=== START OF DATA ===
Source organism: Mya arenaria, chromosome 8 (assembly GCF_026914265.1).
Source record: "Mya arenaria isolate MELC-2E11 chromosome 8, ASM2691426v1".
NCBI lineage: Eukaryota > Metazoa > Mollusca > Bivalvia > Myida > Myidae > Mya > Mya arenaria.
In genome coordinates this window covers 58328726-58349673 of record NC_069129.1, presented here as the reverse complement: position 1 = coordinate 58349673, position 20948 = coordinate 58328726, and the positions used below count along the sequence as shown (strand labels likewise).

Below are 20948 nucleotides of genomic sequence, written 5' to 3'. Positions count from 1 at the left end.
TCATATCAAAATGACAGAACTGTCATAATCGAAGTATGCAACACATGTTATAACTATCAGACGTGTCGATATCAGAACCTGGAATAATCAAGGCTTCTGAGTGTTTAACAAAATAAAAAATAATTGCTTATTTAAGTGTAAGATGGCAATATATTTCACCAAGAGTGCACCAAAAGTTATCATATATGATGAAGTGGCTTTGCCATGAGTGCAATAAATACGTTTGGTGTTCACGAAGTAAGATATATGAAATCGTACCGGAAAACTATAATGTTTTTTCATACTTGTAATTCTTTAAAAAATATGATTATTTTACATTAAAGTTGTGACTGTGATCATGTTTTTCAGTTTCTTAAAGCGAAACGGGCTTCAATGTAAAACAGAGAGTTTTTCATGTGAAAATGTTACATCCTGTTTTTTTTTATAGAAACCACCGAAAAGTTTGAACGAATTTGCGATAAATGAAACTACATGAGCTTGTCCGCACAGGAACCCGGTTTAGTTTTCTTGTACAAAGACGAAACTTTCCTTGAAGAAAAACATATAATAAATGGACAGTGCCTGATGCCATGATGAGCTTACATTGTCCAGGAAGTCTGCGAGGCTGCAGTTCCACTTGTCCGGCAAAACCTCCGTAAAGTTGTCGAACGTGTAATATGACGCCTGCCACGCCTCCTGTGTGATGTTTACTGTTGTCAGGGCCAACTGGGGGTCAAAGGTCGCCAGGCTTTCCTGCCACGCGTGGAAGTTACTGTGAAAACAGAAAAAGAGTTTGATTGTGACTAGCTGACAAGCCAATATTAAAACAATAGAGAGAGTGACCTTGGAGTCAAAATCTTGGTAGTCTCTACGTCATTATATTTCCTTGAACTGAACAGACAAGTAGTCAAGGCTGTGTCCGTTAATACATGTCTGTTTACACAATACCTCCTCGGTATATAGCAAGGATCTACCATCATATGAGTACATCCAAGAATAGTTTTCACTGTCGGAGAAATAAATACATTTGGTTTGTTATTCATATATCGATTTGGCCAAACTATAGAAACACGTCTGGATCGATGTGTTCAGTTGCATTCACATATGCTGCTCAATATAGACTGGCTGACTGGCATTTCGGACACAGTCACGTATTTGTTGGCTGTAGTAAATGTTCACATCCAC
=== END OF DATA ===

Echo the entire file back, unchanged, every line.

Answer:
Source organism: Mya arenaria, chromosome 8 (assembly GCF_026914265.1).
Source record: "Mya arenaria isolate MELC-2E11 chromosome 8, ASM2691426v1".
NCBI lineage: Eukaryota > Metazoa > Mollusca > Bivalvia > Myida > Myidae > Mya > Mya arenaria.
In genome coordinates this window covers 58328726-58349673 of record NC_069129.1, presented here as the reverse complement: position 1 = coordinate 58349673, position 20948 = coordinate 58328726, and the positions used below count along the sequence as shown (strand labels likewise).

Below are 20948 nucleotides of genomic sequence, written 5' to 3'. Positions count from 1 at the left end.
TCATATCAAAATGACAGAACTGTCATAATCGAAGTATGCAACACATGTTATAACTATCAGACGTGTCGATATCAGAACCTGGAATAATCAAGGCTTCTGAGTGTTTAACAAAATAAAAAATAATTGCTTATTTAAGTGTAAGATGGCAATATATTTCACCAAGAGTGCACCAAAAGTTATCATATATGATGAAGTGGCTTTGCCATGAGTGCAATAAATACGTTTGGTGTTCACGAAGTAAGATATATGAAATCGTACCGGAAAACTATAATGTTTTTTCATACTTGTAATTCTTTAAAAAATATGATTATTTTACATTAAAGTTGTGACTGTGATCATGTTTTTCAGTTTCTTAAAGCGAAACGGGCTTCAATGTAAAACAGAGAGTTTTTCATGTGAAAATGTTACATCCTGTTTTTTTTTATAGAAACCACCGAAAAGTTTGAACGAATTTGCGATAAATGAAACTACATGAGCTTGTCCGCACAGGAACCCGGTTTAGTTTTCTTGTACAAAGACGAAACTTTCCTTGAAGAAAAACATATAATAAATGGACAGTGCCTGATGCCATGATGAGCTTACATTGTCCAGGAAGTCTGCGAGGCTGCAGTTCCACTTGTCCGGCAAAACCTCCGTAAAGTTGTCGAACGTGTAATATGACGCCTGCCACGCCTCCTGTGTGATGTTTACTGTTGTCAGGGCCAACTGGGGGTCAAAGGTCGCCAGGCTTTCCTGCCACGCGTGGAAGTTACTGTGAAAACAGAAAAAGAGTTTGATTGTGACTAGCTGACAAGCCAATATTAAAACAATAGAGAGAGTGACCTTGGAGTCAAAATCTTGGTAGTCTCTACGTCATTATATTTCCTTGAACTGAACAGACAAGTAGTCAAGGCTGTGTCCGTTAATACATGTCTGTTTACACAATACCTCCTCGGTATATAGCAAGGATCTACCATCATATGAGTACATCCAAGAATAGTTTTCACTGTCGGAGAAATAAATACATTTGGTTTGTTATTCATATATCGATTTGGCCAAACTATAGAAACACGTCTGGATCGATGTGTTCAGTTGCATTCACATATGCTGCTCAATATAGACTGGCTGACTGGCATTTCGGACACAGTCACGTATTTGTTGGCTGTAGTAAATGTTCACATCCAC